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On BlockChain.info, I have noticed a few transactions which send money to "Unable to decode output address".

For example, here is one: https://blockchain.info/tx/624928439d2f668bab9f4cc1d9c4d2bc62a9603d8109d73d4fff8cf3043b68bd

All of the ones that I have seen with this message have 0 Bitcoins associated with that transfer and then some other greater than zero amount of Bitcoins sent to a valid looking address. These weird addresses also have their money marked as "unspent". Do they ever get marked as "spent"?

What does this message mean and why are people sending Bitcoins this way?

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If you look at the output script for that output, you can see it looks like this:

 RETURN PUSHDATA(32) [some garbage]

This script, beginning with OP_RETURN, is called a null-data output, and is used to store arbitrary data in the blockchain. These outputs can never be spent, there is no way to make the script ever evaluate to true. Because of this, they will always show up as unspent on blockchain, and can be pruned from full node UTXO sets.

In general it's required that these outputs are accompanied by at least one 'normal' output. Any bitcoins in an OP_RETURN output are destroyed forever because they cannot be redeemed, that is why they all have 0 value

  • Are you saying bitcoins could be in an OP_RETURN but that it would be silly to do so since they can never be redeemed? To be honest, I got lost when you said "can be pruned from full node UTXO sets". Thanks for your answer. – Scott Dec 9 '17 at 15:14
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    The UTXO set is the set of all unspent bitcoins in the whole blockchain. Full nodes use this set to check whether new transactions are spending valid outputs. These OP_RETURN outputs do not need to be stored there because they can never be spent – MeshCollider Dec 9 '17 at 19:40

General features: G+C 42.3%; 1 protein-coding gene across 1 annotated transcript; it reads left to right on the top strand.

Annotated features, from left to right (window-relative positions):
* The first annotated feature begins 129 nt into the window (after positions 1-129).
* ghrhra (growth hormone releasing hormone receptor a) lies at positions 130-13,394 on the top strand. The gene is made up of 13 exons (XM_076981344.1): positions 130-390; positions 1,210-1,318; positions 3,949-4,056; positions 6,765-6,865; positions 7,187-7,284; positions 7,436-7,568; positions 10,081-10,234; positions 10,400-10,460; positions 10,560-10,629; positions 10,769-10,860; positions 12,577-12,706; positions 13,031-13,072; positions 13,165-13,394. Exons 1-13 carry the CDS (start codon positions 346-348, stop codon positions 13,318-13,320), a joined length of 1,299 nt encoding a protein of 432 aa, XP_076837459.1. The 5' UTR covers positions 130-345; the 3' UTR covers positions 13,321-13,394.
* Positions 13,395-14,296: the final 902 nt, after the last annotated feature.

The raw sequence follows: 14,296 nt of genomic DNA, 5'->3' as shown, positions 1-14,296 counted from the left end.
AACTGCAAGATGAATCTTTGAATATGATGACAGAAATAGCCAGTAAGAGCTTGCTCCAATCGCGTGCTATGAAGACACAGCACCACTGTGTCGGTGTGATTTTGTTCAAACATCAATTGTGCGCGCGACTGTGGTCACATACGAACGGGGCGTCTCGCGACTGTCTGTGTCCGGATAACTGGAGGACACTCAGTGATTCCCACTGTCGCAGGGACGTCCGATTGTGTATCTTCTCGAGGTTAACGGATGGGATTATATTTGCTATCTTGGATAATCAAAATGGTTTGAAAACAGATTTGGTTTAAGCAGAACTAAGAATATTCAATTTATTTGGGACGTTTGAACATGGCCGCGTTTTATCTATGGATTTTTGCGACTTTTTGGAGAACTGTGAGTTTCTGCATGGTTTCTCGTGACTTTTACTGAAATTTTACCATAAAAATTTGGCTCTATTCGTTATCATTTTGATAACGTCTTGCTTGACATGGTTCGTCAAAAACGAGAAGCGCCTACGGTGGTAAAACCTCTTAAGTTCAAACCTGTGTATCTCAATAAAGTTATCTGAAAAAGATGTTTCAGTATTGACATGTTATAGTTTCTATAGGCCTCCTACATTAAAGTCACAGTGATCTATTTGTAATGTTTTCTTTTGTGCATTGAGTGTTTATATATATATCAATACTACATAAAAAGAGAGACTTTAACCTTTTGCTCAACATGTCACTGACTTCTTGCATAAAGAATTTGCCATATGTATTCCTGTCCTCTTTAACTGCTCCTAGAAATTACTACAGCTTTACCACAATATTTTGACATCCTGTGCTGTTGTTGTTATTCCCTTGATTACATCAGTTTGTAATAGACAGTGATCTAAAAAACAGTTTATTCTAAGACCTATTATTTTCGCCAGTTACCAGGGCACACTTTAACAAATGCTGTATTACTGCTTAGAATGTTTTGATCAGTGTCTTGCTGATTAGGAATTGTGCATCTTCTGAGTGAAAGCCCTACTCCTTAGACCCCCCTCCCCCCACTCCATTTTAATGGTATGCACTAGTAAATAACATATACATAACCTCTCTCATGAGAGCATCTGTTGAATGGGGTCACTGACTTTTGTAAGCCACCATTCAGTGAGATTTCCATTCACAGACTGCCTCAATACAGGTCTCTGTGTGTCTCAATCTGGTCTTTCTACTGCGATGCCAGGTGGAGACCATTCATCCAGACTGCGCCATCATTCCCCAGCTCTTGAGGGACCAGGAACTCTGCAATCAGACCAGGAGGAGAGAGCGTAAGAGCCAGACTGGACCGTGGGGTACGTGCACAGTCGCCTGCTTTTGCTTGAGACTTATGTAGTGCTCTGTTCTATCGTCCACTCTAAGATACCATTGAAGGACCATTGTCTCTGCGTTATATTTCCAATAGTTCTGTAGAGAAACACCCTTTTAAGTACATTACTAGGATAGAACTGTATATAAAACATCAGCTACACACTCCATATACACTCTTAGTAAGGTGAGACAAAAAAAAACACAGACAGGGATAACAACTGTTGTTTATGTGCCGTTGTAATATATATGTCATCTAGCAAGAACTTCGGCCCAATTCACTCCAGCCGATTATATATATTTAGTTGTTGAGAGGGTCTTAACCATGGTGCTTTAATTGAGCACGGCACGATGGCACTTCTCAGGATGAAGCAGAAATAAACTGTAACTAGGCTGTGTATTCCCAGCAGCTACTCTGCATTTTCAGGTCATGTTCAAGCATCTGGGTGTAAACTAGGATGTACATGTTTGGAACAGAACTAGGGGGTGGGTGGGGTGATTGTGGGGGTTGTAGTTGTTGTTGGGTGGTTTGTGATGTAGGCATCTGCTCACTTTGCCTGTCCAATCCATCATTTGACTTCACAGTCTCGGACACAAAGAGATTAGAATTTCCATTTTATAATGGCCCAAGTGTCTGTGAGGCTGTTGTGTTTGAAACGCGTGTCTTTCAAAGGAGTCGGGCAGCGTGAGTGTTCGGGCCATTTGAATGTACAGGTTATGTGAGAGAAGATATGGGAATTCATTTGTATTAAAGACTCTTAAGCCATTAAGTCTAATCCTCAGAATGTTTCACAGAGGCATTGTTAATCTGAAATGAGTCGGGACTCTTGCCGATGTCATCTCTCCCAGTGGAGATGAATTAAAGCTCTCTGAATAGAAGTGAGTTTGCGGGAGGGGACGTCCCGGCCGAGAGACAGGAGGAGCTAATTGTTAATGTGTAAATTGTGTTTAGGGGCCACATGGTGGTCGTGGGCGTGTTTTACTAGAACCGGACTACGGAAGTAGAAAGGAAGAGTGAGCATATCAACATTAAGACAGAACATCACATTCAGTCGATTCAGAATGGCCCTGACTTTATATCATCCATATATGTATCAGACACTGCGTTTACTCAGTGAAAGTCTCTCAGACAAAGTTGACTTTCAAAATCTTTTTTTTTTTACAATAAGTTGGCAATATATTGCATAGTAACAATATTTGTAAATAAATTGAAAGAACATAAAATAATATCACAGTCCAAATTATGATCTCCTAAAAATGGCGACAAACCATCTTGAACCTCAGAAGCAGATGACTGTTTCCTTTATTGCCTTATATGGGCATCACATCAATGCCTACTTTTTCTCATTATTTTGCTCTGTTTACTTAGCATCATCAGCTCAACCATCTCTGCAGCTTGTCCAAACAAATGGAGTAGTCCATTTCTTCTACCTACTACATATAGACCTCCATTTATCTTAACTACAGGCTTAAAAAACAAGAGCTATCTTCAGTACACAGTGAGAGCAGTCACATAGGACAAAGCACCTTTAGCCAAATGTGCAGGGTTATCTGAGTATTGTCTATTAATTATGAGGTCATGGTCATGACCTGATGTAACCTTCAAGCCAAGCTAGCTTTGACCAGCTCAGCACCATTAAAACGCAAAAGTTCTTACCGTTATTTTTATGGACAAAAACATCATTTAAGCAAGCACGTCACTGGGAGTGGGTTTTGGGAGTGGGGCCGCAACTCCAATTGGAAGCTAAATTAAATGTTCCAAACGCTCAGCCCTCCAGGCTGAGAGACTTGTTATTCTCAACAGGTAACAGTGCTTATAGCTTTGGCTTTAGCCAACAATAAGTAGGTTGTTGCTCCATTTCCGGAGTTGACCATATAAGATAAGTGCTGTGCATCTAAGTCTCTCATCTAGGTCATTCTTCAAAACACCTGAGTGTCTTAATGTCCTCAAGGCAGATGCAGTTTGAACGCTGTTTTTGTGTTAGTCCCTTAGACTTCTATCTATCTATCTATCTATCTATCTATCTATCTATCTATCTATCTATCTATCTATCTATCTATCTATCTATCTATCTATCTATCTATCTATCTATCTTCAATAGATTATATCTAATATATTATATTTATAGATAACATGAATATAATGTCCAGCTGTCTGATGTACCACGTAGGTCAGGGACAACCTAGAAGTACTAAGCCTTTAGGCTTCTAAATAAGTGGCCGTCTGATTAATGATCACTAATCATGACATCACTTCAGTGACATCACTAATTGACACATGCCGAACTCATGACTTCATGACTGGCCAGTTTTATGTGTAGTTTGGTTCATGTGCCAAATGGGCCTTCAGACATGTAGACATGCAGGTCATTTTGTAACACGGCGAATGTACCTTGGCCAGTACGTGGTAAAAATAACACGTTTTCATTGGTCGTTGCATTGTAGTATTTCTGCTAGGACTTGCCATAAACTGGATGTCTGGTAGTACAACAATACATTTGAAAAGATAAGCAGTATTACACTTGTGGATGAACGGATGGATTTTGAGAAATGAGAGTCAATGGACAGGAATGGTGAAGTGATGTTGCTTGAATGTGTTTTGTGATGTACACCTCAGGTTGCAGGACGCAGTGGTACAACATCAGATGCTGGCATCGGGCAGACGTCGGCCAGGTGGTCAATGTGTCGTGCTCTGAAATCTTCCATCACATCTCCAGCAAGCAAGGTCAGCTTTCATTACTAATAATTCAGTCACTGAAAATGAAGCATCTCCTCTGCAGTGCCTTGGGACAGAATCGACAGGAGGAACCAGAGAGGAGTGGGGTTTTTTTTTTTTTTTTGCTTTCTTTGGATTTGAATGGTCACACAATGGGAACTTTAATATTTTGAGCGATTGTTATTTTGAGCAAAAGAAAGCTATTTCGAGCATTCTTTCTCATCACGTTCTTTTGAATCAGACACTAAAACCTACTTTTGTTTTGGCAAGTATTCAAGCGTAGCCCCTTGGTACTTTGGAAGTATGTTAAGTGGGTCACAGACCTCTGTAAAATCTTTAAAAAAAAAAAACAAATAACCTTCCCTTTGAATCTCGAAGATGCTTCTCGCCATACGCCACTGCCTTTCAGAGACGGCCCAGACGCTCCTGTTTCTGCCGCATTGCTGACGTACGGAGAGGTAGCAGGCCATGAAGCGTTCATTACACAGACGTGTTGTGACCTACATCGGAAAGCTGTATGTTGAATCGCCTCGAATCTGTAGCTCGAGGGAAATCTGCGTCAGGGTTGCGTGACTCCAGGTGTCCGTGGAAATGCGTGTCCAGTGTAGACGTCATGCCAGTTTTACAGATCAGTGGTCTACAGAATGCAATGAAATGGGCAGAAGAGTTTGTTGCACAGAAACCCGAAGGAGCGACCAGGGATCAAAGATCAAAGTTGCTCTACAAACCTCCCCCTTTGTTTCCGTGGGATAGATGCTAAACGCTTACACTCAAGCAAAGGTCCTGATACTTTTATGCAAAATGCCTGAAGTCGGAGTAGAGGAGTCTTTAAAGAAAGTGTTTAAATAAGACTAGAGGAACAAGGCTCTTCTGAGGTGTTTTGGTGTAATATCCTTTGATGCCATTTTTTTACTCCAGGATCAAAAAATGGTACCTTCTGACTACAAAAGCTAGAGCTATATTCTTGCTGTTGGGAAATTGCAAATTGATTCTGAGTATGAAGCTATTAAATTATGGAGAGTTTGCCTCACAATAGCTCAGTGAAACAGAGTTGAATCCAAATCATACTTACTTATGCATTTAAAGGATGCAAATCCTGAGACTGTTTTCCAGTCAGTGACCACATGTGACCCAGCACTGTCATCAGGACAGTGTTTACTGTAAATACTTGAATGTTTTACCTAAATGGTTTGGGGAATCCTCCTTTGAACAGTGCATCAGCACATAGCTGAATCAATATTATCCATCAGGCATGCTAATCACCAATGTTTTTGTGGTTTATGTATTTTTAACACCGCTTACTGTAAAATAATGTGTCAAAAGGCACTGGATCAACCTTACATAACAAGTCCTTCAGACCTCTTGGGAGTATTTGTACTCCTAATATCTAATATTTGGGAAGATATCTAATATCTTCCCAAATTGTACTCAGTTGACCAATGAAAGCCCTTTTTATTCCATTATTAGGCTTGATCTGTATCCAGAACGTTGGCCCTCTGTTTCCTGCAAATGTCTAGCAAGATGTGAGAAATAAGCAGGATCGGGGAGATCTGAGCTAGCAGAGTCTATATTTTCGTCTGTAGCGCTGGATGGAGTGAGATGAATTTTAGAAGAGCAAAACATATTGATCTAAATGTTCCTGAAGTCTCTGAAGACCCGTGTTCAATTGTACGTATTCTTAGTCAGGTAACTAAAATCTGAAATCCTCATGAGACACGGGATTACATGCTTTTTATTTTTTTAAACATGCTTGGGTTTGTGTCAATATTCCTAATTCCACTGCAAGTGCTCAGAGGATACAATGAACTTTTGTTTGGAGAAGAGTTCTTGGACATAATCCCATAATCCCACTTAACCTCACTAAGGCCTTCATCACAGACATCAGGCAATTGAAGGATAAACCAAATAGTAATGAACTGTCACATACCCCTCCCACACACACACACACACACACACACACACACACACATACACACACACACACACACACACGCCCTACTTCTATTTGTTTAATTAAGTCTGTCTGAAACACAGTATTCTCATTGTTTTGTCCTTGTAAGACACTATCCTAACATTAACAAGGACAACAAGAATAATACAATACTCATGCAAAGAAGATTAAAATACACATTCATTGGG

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Click "Show scripts and coinbase" to see what that output really is. In this case it's RETURN PUSHDATA(32)[8013...]

RETURN (or OP_RETURN) causes the output to be unspendable. The PUSHDATA then is just a way to insert the 32 bytes 8013... into the blockchain.

The significance of that data is not necessarily known to anyone except the person who created the transaction. But one possibility is that it's a hash of some other piece of data, which the creator wants to be able to prove was in existence on the date of the transaction. This has a number of possible applications: the data could be an unpublished scientific discovery, or a nonce used in a provably fair random number scheme, or many other things.

See for other questions about this.

  • Wow, op-return is a complicated area, thanks for the link, I'll have to read up more. – Scott Dec 9 '17 at 15:31
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It's possibly omni data, such as tether, which blockchain.info can't decode, see https://www.reddit.com/r/omni/comments/5zs411/i_cant_receive_btc_unable_to_decode_output_address/ - used for coins like tether, safex, etc.

It's like ERC20 tokens on ETH, but on the BTC blockchain instead - these coins, e.g. tether, don't have their own blockchain, instead they are sent as data in a btc transaction, where the small amount of BTC sent with it is used as miners fee. For omni coins, data encoded with Omni Protocol is stored in OP_RETURN field, to decode this data it needs to be viewed with a compatible block explorer, e.g. http://www.omniexplorer.info, otherwise "Unable to decode output address" is displayed.

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    Are you saying that if I look up this address in particular on something like OmniExplorer that I should see some proof of it having Omni data associated with it? Perhaps this proves this one isn't Omni data since nothing appears here. – Scott Dec 9 '17 at 15:23
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Unable to decode output is what Blockchain.info displays for any output that does not conform to a set of standard output script templates. Such outputs do not have associated addresses so there really isn't anything that a block explorer can show about them.

As stated by other answerers, the specific reason that this output could not be decoded is because it is an OP_RETURN output. There are many other things that could result in that message. Essentially any script that is not one of the standard templates will result in that message being shown.

protected by Nate Eldredge Jan 20 '18 at 15:20

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